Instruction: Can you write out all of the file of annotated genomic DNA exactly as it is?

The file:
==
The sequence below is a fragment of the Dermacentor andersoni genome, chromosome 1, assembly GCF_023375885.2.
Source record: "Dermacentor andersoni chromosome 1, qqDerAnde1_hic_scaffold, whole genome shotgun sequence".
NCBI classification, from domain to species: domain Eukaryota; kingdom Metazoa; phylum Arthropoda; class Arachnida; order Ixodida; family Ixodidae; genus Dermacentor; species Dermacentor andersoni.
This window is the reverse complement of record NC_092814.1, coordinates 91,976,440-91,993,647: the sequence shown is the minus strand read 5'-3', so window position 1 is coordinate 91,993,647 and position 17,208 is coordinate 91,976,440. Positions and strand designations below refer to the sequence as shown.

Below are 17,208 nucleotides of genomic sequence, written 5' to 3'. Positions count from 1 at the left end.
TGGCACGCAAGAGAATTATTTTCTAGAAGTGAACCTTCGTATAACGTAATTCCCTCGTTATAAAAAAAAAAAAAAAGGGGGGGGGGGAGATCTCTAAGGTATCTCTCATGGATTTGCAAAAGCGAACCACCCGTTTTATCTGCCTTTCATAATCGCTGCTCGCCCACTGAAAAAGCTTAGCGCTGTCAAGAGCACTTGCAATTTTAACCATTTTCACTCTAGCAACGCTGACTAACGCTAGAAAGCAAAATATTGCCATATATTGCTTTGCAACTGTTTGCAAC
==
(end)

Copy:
The sequence below is a fragment of the Dermacentor andersoni genome, chromosome 1, assembly GCF_023375885.2.
Source record: "Dermacentor andersoni chromosome 1, qqDerAnde1_hic_scaffold, whole genome shotgun sequence".
NCBI classification, from domain to species: domain Eukaryota; kingdom Metazoa; phylum Arthropoda; class Arachnida; order Ixodida; family Ixodidae; genus Dermacentor; species Dermacentor andersoni.
This window is the reverse complement of record NC_092814.1, coordinates 91,976,440-91,993,647: the sequence shown is the minus strand read 5'-3', so window position 1 is coordinate 91,993,647 and position 17,208 is coordinate 91,976,440. Positions and strand designations below refer to the sequence as shown.

Below are 17,208 nucleotides of genomic sequence, written 5' to 3'. Positions count from 1 at the left end.
TGGCACGCAAGAGAATTATTTTCTAGAAGTGAACCTTCGTATAACGTAATTCCCTCGTTATAAAAAAAAAAAAAAAGGGGGGGGGGGAGATCTCTAAGGTATCTCTCATGGATTTGCAAAAGCGAACCACCCGTTTTATCTGCCTTTCATAATCGCTGCTCGCCCACTGAAAAAGCTTAGCGCTGTCAAGAGCACTTGCAATTTTAACCATTTTCACTCTAGCAACGCTGACTAACGCTAGAAAGCAAAATATTGCCATATATTGCTTTGCAACTGTTTGCAAC